Lomas created the visuals using software he developed to emulate biological cell growth. By adjusting certain parameters in the virtual system, such as the forces between cells or the source and quantity of nutrients, a variety of different forms are created.
"Each animation is basically showing a simulated growth system as it develops over time," Lomas told Dezeen.
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"They all start with the same simple ball of cells, but by having slightly different rules and strengths of influences between the cells they transform into very different final forms."
In the final minute of the video, the balls of cells start to grow upwards, creating shapes reminiscent of flowers or trees.
"The plant-like forms are exactly the same system, but with one change," Lomas said. "Instead of the light that is used to generate nutrient coming equally from every direction, the light just comes from above. By only making that simple change you go from much more animal or bacteria-like [structures] to plant-like [structures]."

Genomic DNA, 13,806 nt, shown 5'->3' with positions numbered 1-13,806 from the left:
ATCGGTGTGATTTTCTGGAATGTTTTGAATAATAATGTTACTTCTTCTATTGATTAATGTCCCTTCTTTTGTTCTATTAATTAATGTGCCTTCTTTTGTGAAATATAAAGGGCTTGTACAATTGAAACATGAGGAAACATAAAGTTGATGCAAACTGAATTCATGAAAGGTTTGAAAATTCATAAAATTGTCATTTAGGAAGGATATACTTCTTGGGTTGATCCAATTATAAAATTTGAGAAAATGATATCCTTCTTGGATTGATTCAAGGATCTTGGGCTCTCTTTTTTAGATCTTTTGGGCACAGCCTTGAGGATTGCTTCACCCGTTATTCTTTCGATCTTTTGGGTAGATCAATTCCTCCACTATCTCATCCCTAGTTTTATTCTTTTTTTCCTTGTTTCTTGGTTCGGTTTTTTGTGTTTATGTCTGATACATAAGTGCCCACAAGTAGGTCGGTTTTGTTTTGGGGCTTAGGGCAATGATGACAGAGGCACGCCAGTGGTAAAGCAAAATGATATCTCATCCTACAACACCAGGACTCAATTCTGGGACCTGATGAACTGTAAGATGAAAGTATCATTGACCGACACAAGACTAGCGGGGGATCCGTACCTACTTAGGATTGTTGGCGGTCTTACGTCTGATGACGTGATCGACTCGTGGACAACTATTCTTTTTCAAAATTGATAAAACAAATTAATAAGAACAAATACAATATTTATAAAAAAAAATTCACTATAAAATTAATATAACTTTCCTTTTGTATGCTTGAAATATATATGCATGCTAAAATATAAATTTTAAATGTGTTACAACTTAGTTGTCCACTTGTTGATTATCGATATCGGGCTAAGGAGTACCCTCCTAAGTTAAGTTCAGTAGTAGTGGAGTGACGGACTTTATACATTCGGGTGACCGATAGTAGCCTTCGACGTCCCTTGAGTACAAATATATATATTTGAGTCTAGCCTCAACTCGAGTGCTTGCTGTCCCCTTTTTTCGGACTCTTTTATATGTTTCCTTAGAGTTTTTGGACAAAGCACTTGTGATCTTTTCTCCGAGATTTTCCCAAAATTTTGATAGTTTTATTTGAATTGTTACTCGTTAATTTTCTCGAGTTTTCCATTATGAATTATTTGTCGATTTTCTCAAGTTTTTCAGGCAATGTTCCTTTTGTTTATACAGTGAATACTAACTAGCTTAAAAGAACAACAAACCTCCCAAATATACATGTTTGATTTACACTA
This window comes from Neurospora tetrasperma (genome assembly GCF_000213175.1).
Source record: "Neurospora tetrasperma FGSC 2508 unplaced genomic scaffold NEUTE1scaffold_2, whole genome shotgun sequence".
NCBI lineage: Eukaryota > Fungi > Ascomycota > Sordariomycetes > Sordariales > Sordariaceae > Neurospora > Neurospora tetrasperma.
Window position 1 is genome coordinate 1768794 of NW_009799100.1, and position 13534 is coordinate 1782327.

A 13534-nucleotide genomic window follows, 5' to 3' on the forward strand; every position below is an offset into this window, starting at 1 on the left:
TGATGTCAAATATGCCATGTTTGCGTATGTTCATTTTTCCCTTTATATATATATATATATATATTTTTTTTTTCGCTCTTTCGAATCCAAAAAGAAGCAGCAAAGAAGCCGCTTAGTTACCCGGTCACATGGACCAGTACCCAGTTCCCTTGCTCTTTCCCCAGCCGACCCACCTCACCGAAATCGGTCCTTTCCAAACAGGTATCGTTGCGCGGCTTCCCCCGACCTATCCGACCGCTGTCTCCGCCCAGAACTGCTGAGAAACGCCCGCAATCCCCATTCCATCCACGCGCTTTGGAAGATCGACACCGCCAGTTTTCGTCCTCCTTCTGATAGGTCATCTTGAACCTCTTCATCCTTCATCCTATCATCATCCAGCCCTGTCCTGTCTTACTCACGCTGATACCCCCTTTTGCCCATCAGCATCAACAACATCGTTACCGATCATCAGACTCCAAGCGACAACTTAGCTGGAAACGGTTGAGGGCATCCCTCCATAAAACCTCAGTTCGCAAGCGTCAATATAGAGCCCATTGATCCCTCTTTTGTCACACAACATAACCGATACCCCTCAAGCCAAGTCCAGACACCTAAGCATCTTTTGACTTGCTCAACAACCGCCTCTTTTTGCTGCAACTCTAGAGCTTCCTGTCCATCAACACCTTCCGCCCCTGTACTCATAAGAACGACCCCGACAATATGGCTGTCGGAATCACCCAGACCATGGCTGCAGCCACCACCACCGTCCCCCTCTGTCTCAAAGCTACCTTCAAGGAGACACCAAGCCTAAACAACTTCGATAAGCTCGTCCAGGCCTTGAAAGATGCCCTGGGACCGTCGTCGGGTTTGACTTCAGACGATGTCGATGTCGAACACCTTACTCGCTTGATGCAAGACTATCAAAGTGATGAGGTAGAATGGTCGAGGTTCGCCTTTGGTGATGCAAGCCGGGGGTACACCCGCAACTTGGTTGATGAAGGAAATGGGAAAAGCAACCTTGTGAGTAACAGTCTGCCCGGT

The animations in the video are more about exploring the aesthetics of biology, rather than representing a scientifically accurate model.
"The model I'm using is a deliberately simplified one compared with the real world, but very much inspired by ideas from biology," Lomas said. "The directions I pursue are also determined by developing those that appear to create forms that I think are aesthetically intriguing, rather than being a pure piece of science."
Lomas believes that his work with computer graphics and animation shares many of the same theme's as Cooper's music.
"There is a lot of common purpose in what I'm trying to do with my own art and Max with his music," he said. "We're both interested in experimenting, and exploring issues of growth and change."
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